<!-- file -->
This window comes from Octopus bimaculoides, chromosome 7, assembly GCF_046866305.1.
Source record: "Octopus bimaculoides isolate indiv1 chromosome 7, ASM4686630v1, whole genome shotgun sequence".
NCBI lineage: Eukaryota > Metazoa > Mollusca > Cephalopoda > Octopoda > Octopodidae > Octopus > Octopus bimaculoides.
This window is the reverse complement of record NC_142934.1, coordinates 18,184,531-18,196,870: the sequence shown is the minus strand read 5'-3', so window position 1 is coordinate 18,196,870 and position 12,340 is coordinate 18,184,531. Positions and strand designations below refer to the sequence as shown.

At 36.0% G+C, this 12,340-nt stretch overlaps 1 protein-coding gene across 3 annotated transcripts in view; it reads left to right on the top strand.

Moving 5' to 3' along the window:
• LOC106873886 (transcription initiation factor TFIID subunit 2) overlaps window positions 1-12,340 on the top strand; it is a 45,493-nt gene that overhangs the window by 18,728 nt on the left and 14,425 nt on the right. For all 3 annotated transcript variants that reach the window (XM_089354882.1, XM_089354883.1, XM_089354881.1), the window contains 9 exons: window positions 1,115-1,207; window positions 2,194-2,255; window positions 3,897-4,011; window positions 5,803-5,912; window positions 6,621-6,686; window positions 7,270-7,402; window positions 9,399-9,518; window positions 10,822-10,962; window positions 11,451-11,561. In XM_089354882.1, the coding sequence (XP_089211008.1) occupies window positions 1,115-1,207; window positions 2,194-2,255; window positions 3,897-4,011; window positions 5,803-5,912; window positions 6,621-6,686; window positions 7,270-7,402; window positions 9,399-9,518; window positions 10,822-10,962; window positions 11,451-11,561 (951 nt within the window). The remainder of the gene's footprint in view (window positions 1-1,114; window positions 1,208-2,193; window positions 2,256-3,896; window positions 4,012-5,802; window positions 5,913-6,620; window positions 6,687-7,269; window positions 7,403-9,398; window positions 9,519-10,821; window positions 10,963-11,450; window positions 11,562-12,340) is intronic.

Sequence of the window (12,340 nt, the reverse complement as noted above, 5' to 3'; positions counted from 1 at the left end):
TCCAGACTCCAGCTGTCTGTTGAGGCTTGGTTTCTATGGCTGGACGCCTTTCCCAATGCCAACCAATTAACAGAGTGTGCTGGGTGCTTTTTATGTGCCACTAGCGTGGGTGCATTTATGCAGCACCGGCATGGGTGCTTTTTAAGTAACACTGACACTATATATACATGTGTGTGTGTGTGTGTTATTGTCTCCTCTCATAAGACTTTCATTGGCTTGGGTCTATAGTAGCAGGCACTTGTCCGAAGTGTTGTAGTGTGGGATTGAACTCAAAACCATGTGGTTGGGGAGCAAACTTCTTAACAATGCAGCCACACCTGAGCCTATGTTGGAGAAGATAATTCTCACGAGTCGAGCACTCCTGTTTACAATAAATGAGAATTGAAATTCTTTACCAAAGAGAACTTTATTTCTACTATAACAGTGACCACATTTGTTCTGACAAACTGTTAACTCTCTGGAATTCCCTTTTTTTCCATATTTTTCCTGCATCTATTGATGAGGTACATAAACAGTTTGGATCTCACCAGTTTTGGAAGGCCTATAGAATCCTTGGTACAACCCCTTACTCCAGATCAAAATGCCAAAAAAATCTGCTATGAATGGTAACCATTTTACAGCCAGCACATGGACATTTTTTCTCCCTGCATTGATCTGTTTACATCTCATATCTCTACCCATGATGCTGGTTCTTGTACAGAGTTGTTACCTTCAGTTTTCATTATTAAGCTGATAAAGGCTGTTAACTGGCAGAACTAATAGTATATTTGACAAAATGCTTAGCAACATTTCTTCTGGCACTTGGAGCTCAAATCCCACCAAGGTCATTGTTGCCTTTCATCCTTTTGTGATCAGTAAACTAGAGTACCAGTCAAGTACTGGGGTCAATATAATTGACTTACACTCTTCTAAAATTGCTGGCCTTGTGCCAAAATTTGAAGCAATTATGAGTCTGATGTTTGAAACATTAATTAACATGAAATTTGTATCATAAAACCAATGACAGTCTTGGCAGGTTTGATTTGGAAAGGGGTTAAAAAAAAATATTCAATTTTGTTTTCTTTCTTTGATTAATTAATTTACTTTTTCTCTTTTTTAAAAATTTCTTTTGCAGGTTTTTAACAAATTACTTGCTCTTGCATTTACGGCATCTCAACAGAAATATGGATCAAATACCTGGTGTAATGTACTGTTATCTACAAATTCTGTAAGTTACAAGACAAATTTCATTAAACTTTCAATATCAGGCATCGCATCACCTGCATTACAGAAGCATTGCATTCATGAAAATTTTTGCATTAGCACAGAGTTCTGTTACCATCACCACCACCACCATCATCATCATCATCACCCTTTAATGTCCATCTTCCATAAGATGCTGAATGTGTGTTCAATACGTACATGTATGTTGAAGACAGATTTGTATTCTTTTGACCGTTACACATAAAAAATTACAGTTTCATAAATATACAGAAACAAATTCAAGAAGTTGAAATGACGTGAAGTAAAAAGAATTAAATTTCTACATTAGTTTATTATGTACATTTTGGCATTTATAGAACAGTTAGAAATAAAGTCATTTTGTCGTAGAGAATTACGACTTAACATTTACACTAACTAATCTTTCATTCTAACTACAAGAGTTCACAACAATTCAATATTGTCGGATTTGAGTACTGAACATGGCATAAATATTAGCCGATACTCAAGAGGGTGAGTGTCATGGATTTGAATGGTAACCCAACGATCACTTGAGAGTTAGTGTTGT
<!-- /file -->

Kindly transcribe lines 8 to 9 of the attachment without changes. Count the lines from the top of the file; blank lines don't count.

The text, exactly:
Sequence of the window (12,340 nt, the reverse complement as noted above, 5' to 3'; positions counted from 1 at the left end):
TCCAGACTCCAGCTGTCTGTTGAGGCTTGGTTTCTATGGCTGGACGCCTTTCCCAATGCCAACCAATTAACAGAGTGTGCTGGGTGCTTTTTATGTGCCACTAGCGTGGGTGCATTTATGCAGCACCGGCATGGGTGCTTTTTAAGTAACACTGACACTATATATACATGTGTGTGTGTGTGTGTTATTGTCTCCTCTCATAAGACTTTCATTGGCTTGGGTCTATAGTAGCAGGCACTTGTCCGAAGTGTTGTAGTGTGGGATTGAACTCAAAACCATGTGGTTGGGGAGCAAACTTCTTAACAATGCAGCCACACCTGAGCCTATGTTGGAGAAGATAATTCTCACGAGTCGAGCACTCCTGTTTACAATAAATGAGAATTGAAATTCTTTACCAAAGAGAACTTTATTTCTACTATAACAGTGACCACATTTGTTCTGACAAACTGTTAACTCTCTGGAATTCCCTTTTTTTCCATATTTTTCCTGCATCTATTGATGAGGTACATAAACAGTTTGGATCTCACCAGTTTTGGAAGGCCTATAGAATCCTTGGTACAACCCCTTACTCCAGATCAAAATGCCAAAAAAATCTGCTATGAATGGTAACCATTTTACAGCCAGCACATGGACATTTTTTCTCCCTGCATTGATCTGTTTACATCTCATATCTCTACCCATGATGCTGGTTCTTGTACAGAGTTGTTACCTTCAGTTTTCATTATTAAGCTGATAAAGGCTGTTAACTGGCAGAACTAATAGTATATTTGACAAAATGCTTAGCAACATTTCTTCTGGCACTTGGAGCTCAAATCCCACCAAGGTCATTGTTGCCTTTCATCCTTTTGTGATCAGTAAACTAGAGTACCAGTCAAGTACTGGGGTCAATATAATTGACTTACACTCTTCTAAAATTGCTGGCCTTGTGCCAAAATTTGAAGCAATTATGAGTCTGATGTTTGAAACATTAATTAACATGAAATTTGTATCATAAAACCAATGACAGTCTTGGCAGGTTTGATTTGGAAAGGGGTTAAAAAAAAATATTCAATTTTGTTTTCTTTCTTTGATTAATTAATTTACTTTTTCTCTTTTTTAAAAATTTCTTTTGCAGGTTTTTAACAAATTACTTGCTCTTGCATTTACGGCATCTCAACAGAAATATGGATCAAATACCTGGTGTAATGTACTGTTATCTACAAATTCTGTAAGTTACAAGACAAATTTCATTAAACTTTCAATATCAGGCATCGCATCACCTGCATTACAGAAGCATTGCATTCATGAAAATTTTTGCATTAGCACAGAGTTCTGTTACCATCACCACCACCACCATCATCATCATCATCACCCTTTAATGTCCATCTTCCATAAGATGCTGAATGTGTGTTCAATACGTACATGTATGTTGAAGACAGATTTGTATTCTTTTGACCGTTACACATAAAAAATTACAGTTTCATAAATATACAGAAACAAATTCAAGAAGTTGAAATGACGTGAAGTAAAAAGAATTAAATTTCTACATTAGTTTATTATGTACATTTTGGCATTTATAGAACAGTTAGAAATAAAGTCATTTTGTCGTAGAGAATTACGACTTAACATTTACACTAACTAATCTTTCATTCTAACTACAAGAGTTCACAACAATTCAATATTGTCGGATTTGAGTACTGAACATGGCATAAATATTAGCCGATACTCAAGAGGGTGAGTGTCATGGATTTGAATGGTAACCCAACGATCACTTGAGAGTTAGTGTTGT